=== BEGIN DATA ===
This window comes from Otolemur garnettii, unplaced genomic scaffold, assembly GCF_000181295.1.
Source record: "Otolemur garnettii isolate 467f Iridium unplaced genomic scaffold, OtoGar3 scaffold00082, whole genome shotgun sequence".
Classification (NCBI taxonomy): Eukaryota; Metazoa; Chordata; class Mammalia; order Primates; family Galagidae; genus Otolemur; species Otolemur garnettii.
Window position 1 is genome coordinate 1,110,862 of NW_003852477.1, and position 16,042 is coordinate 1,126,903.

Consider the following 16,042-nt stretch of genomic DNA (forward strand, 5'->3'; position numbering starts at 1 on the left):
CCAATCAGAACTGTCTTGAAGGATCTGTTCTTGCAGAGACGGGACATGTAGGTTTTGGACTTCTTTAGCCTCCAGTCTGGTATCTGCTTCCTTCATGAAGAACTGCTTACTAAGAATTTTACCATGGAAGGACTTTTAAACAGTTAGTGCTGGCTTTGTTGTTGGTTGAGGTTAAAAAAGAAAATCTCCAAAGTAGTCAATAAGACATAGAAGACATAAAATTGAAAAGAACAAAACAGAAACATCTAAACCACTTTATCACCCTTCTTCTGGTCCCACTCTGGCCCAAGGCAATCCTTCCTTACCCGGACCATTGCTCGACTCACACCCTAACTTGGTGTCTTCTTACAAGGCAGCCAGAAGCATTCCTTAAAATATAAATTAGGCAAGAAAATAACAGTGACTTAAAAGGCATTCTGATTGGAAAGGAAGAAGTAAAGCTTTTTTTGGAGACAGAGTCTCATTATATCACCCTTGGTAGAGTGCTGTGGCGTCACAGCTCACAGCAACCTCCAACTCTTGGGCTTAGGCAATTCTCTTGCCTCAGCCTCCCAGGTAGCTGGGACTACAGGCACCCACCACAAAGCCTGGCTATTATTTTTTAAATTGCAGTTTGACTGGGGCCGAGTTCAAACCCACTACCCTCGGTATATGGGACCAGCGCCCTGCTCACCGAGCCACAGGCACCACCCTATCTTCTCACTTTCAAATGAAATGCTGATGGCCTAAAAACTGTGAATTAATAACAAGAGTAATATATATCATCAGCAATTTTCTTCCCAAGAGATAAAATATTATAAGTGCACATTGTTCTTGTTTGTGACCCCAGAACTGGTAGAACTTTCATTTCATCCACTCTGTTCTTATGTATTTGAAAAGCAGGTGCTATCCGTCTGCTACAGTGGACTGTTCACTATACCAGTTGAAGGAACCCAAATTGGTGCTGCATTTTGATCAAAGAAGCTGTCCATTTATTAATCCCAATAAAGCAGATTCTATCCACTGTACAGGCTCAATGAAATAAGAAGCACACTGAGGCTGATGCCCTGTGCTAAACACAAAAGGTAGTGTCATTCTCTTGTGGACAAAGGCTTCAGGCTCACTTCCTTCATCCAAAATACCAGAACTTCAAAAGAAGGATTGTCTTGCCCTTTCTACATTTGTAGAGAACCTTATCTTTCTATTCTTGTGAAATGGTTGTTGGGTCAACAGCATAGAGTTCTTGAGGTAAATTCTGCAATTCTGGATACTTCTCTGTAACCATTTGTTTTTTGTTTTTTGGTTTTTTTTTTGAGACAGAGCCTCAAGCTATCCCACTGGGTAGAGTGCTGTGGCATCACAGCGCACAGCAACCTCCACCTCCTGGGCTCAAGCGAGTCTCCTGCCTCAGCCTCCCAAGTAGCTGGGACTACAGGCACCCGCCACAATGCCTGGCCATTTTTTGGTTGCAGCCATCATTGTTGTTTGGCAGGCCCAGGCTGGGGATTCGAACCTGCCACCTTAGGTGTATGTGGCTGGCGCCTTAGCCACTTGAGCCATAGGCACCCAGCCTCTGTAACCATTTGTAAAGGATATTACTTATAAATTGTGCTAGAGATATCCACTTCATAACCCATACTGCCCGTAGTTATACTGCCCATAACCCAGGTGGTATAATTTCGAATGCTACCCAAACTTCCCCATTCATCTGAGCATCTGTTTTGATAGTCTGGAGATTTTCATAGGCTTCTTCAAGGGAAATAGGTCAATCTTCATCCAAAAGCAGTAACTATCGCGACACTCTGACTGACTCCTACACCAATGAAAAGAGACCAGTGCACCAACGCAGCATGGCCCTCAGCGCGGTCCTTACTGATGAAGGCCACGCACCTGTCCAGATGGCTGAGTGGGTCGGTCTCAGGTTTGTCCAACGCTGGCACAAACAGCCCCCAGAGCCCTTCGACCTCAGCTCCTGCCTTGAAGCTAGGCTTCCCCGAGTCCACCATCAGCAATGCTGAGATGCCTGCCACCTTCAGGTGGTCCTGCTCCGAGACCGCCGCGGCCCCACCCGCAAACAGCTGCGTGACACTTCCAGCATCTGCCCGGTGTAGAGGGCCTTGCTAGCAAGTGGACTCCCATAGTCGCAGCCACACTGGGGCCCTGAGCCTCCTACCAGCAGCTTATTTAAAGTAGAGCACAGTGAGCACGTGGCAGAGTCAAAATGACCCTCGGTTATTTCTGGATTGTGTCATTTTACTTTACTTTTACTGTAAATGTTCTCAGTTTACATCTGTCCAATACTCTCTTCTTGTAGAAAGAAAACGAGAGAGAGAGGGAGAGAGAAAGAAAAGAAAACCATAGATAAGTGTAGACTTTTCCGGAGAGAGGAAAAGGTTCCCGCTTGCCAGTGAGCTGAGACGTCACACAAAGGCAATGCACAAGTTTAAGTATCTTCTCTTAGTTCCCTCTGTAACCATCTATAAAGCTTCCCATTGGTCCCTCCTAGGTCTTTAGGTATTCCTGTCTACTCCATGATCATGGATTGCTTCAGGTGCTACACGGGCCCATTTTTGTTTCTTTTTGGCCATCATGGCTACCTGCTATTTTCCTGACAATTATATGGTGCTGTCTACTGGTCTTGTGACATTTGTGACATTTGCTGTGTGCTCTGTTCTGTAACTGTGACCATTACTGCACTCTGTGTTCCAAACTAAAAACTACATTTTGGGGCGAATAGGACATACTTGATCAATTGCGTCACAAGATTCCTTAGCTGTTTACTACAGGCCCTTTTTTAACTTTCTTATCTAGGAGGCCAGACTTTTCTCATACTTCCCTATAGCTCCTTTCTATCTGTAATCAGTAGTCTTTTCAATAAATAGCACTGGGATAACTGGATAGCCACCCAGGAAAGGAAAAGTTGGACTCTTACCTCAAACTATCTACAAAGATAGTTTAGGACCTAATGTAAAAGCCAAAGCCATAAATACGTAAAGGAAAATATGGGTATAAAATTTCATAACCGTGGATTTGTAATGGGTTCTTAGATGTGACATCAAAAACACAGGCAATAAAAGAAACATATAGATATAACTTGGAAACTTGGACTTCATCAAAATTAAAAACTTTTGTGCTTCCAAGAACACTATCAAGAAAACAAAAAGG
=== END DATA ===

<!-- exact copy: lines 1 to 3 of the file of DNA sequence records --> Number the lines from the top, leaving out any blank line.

This window comes from Otolemur garnettii, unplaced genomic scaffold, assembly GCF_000181295.1.
Source record: "Otolemur garnettii isolate 467f Iridium unplaced genomic scaffold, OtoGar3 scaffold00082, whole genome shotgun sequence".
Classification (NCBI taxonomy): Eukaryota; Metazoa; Chordata; class Mammalia; order Primates; family Galagidae; genus Otolemur; species Otolemur garnettii.